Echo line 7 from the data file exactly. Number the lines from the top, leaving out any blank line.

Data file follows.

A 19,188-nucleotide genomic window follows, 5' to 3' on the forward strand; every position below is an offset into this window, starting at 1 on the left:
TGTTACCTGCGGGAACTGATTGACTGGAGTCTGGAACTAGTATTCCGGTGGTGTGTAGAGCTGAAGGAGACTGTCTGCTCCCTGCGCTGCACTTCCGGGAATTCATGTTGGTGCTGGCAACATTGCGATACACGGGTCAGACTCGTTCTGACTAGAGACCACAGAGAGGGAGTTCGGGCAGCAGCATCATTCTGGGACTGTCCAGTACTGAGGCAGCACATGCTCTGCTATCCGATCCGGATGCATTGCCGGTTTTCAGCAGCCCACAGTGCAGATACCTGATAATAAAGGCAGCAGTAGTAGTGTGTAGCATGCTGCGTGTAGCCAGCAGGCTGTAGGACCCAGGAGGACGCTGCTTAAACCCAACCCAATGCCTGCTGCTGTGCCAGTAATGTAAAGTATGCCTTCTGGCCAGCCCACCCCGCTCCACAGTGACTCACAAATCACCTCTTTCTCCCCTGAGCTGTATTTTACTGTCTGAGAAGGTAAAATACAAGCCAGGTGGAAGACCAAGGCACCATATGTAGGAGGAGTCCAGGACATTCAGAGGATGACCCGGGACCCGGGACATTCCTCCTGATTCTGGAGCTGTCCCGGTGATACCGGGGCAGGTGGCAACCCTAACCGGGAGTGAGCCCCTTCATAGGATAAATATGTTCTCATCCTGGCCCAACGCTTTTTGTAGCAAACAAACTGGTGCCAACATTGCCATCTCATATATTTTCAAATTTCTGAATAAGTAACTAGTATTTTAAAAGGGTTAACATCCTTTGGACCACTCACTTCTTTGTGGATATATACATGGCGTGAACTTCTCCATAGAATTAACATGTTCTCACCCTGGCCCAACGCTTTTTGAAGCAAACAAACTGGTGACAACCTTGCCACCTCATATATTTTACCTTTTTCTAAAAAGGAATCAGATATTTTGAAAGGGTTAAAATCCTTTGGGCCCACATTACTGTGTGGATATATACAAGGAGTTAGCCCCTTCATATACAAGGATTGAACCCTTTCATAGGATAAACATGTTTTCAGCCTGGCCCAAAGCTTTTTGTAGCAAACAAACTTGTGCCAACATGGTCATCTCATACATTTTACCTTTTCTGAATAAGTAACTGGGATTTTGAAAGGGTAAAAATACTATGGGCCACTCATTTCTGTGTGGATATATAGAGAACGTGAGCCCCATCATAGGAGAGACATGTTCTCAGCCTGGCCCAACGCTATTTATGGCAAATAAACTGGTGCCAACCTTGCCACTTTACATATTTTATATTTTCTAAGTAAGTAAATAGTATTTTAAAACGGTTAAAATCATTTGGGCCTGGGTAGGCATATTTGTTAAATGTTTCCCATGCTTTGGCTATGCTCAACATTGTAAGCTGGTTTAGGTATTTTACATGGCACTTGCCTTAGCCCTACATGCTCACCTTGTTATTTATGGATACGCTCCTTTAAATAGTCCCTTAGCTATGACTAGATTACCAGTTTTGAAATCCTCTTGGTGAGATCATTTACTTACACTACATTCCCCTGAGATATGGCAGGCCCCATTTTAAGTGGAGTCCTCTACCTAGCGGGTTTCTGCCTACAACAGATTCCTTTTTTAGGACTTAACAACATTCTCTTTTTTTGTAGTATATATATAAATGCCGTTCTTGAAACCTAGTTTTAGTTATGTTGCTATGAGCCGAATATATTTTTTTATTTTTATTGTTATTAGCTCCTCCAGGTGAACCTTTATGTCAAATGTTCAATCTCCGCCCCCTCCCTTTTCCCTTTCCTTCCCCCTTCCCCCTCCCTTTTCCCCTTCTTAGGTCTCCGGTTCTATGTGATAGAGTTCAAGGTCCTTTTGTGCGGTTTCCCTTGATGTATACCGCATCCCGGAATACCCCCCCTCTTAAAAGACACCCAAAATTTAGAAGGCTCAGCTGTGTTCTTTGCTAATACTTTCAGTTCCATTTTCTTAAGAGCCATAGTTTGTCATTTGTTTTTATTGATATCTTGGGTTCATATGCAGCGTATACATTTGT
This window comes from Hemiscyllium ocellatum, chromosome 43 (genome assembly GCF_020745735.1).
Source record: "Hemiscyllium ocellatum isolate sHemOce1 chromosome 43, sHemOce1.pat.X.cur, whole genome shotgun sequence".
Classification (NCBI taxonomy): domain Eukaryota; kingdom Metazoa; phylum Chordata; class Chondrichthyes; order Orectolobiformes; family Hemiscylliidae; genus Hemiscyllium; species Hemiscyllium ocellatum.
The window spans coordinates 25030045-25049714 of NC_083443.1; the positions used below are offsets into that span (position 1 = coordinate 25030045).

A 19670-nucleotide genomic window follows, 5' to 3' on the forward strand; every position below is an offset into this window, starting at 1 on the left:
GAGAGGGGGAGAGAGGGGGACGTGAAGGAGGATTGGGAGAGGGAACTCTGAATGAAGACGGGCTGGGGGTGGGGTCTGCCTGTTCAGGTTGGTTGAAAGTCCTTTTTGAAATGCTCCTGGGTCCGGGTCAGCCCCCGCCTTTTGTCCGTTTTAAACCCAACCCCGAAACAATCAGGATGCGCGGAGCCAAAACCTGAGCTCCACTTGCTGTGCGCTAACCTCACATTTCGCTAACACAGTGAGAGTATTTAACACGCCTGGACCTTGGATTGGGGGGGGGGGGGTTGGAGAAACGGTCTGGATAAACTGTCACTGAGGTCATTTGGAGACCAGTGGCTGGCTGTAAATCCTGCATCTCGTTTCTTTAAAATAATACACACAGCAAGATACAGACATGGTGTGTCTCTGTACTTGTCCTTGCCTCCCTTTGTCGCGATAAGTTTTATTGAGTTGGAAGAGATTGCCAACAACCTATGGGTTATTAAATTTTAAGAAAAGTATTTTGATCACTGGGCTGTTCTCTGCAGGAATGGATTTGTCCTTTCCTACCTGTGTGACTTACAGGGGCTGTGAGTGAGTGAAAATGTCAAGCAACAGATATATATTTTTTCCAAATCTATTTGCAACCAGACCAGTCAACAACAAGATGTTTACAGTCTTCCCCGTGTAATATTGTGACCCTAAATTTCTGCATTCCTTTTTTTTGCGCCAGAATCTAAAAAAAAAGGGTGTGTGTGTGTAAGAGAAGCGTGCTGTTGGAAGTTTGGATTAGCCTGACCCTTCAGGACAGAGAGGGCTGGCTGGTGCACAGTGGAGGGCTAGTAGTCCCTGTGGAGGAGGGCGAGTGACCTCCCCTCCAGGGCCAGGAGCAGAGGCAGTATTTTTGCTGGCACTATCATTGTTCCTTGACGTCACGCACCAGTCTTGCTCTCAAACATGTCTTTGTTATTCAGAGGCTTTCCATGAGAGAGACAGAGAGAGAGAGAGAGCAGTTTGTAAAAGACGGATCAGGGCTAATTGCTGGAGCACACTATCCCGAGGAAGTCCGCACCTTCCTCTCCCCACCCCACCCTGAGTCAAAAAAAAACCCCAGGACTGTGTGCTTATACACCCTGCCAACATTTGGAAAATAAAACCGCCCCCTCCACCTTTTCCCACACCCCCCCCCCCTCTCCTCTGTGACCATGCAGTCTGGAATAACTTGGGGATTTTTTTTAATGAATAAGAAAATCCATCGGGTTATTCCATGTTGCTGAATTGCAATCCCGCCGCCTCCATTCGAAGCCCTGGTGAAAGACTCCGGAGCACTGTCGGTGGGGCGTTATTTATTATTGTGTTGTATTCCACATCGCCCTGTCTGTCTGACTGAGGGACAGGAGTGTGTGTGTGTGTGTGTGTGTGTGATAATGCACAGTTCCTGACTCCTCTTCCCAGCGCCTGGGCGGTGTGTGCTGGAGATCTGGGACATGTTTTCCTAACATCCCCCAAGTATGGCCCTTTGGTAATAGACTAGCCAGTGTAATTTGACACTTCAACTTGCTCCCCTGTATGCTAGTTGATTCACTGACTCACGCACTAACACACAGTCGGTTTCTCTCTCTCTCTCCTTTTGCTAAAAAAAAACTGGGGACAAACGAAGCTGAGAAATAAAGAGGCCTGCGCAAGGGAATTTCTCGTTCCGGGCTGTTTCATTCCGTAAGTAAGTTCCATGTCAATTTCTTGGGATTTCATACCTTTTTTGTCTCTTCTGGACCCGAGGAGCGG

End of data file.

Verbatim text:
A 19670-nucleotide genomic window follows, 5' to 3' on the forward strand; every position below is an offset into this window, starting at 1 on the left: